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New LGBT Center Serves as Safe Space

By Samantha Fournier

When looking into the new Lesbian, Gay, Bisexual and Transgender Center, one will see bookshelves stocked with LGBT issue-related books, an inspirational poster of an array of colored pencils and the headline teamwork, a rock garden that sits atop a coffee table and a folded yellow fleece blanket that rests on the small navy blue couch.

The center looks calm and welcoming: exactly as a safe space should.

Since the LGBT Center’s ribbon cutting ceremony with keynote speaker Cheryl Jacques on September 9, Sarah Rine, Assistant Director of Student Activities/Leadership Development, said that those involved in the opening have been focused on getting the word out that the center is open and that this safe space is here for students, as well as other members of the community.

“We’re really in the beginning stages of this and it is something that is going to grow,” Director of SA/LD, Scott Hazan, said about the center. “[With] people all coming together, it was probably two and a half years in the making,” Wayne “Otis” Mamed, director of the student center, said. He referred to the LGBT Center’s beginning when students and staff formed the One in Ten Committee to fight for LGBT rights on campus.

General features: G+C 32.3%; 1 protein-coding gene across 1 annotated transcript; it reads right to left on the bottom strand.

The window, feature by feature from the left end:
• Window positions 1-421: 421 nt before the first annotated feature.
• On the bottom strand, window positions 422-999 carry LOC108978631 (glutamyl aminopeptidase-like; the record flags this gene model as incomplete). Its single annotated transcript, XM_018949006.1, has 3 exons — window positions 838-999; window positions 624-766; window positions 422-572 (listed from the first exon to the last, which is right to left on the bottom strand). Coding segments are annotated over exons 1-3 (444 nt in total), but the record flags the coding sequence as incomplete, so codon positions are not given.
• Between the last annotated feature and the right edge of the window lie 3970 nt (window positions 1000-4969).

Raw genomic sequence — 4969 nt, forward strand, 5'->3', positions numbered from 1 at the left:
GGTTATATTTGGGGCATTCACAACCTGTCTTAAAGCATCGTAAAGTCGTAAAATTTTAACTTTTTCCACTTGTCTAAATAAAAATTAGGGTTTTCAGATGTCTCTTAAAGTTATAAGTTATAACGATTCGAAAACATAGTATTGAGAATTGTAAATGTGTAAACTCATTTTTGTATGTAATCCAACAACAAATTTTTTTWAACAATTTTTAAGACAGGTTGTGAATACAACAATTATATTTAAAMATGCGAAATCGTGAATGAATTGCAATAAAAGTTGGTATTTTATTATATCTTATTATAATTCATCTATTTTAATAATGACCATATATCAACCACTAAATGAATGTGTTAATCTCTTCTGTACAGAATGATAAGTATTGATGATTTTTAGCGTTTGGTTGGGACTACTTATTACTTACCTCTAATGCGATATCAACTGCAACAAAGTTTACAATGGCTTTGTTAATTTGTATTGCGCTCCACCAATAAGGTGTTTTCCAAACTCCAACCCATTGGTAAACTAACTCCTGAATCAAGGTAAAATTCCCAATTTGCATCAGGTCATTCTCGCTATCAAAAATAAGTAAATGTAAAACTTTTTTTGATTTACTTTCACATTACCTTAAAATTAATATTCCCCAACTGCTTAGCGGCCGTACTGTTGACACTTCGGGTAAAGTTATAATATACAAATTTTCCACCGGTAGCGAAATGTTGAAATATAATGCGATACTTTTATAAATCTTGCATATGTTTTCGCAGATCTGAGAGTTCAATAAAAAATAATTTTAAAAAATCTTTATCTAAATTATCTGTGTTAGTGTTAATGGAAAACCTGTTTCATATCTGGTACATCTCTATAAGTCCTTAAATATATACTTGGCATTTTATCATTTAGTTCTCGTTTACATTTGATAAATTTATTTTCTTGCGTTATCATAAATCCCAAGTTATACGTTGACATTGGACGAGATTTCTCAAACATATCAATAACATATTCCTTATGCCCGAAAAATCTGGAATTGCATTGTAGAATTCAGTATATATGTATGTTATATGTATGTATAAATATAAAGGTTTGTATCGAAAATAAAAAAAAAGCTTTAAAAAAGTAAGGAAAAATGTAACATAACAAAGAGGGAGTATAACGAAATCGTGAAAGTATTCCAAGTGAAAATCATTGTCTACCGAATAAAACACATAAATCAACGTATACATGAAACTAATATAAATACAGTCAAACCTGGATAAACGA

Rine and Hazan added that, although right now their focus is making the center known, an advisory board will be assembled to plan future events for the center. Rine and Hazan also hope to have safe zone training for the campus, as well as education through guest speakers.

Antonio Eason, head of the LGBT Center, is excited about the only CSU system LGBT Center having opened and has several events planned for next semester. Eason said that the center has an event planned with another organization on campus for Black History Month. There will be a campus reading from a book about LGBT in the hip hop community and a visit from the author.

Eason was not willing to give the details of the other event planned for Spring 2009 saying “[The] other impactful idea is in conjunction with another group on campus, I can’t say what it is, but it will be very powerful.”

Currently Eason is working to inform organizations of the center’s presence on campus.

“We are willing to work with any other clubs and organizations who are looking to expand their cultural [outlook],” Eason added about working with others in the CCSU community.

Eason explained that he is also looking for CCSU work-study students to staff the center. He is looking for workers who are “LGBT competent and friendly,” adding that they must be willing to get to know other people and “not just sit in the office.”

The LGBT Center is open when Eason is there, Monday, Wednesday, and Friday nights from 5:30 to 9 p.m. and Tuesdays from 8:30 a.m. to noon.

Eason said that students have come up to the center to talk with him. He welcomes students and members of the community from all backgrounds who visit.

If students are looking for LGBT information, books of all kinds are available to be checked out and soon movies will be available at the center. The center’s door is always open to students who are just looking for an ear, or a place to hang out.

One Comment

  1. admin September 27, 2009

    Would have liked to see some quotes from students who visit the center. What has it done for them?

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